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Old 04-04-2011, 16:27   #1
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Join Date: Jan 2009
Location: near Atlanta, GA
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Questions about OAL

You know me... 30,000+ rounds of 9mm in less than two years. I certainly understand the relationship of OAL to powder, have somewhat of a deeper question.

Those 30,000 rounds were pretty much all Montana Gold 147grainers. I've *just* switched to Precision Delta 147grainers. Now... the PDs are longer (.637" for MG, .663" for PD). I was pretty happy with my previous load, so I decided to try to keep the same amount of bullet inside the case, and change my OAL from the previous 1.120" to 1.145" or so. This "worked" fairly well, as when I chrono'ed this round, it was only about 6fps faster than my previous load with the MG bullet.

Now... a buddy of mine who's also on this forum, is loading his PDs at 1.125" or so.

What's the difference? By that I mean... is there a rule of thumb about how much bullet you want inside the case? The more the better? The less the better? Or is this totally a factor of "whatever works best in your gun type of thing"?

I'm trying to understand the science behind how much bullet inside the case. I realize that running the shorter OAL, you'd need less powder for an equivalent velocity... just wondering if there might be a side effect of increased/decreased accuracy by going either direction or if it's a total toss-up.
Ron M. ('59 is my birth year)

WTF?! How a cheap can an old, the old fart get?!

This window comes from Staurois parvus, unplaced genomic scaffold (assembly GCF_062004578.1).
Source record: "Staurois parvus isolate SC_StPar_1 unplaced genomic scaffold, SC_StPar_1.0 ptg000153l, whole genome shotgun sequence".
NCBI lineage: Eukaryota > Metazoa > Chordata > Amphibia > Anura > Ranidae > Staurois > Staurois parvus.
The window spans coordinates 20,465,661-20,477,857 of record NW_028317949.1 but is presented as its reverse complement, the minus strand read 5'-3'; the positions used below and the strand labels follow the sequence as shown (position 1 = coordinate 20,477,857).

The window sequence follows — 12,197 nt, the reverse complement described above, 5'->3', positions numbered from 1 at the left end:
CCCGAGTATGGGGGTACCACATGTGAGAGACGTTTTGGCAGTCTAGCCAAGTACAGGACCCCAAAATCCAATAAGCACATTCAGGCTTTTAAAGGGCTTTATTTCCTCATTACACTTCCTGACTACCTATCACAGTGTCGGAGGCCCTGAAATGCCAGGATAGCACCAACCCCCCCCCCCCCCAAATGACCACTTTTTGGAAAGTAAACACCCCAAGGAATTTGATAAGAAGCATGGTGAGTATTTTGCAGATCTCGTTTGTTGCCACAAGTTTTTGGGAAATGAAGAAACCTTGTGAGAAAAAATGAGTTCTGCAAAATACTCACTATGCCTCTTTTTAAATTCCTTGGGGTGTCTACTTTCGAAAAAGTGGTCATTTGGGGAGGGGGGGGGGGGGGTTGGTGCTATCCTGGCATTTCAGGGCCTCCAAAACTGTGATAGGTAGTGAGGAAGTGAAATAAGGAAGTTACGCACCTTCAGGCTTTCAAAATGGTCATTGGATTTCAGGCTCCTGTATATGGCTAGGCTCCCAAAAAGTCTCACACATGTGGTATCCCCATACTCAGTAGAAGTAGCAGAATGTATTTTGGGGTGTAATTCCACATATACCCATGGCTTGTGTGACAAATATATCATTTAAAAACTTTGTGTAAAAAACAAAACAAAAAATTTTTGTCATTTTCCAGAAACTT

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Old 04-04-2011, 18:09   #2
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As you know, deeper seating in handgun rounds produces more pressures & often higher vel. As to accuracy, I doubt any shooter can tell the diff. So there is no rule of thumb, as diff powder/bullet combos will react diff, but the only rule I know is seating deeper WILL increase pressures.
Now rifles are a bit diff. It's a good rule of thumb to keep at least one caliber length into the case mouth for rounds that have to feed form a mag. Less than that & the bullet can be "cocked" as it hits the feed ramp. You lose neck tension & accuracy, so for rpeating rifles, bolt or semiauto, I stick to the one caliber minimum. On my single shots, you can go as skinny as you like, but the one caliber rule works for me.
"Given adequate penetration, a larger diameter bullet will have an edge in wounding effectiveness. It will damage a blood vessel the smaller projectile barely misses. The larger permanent cavity may lead to faster blood loss. Although such an edge clearly exists, its significance cannot be quantified".
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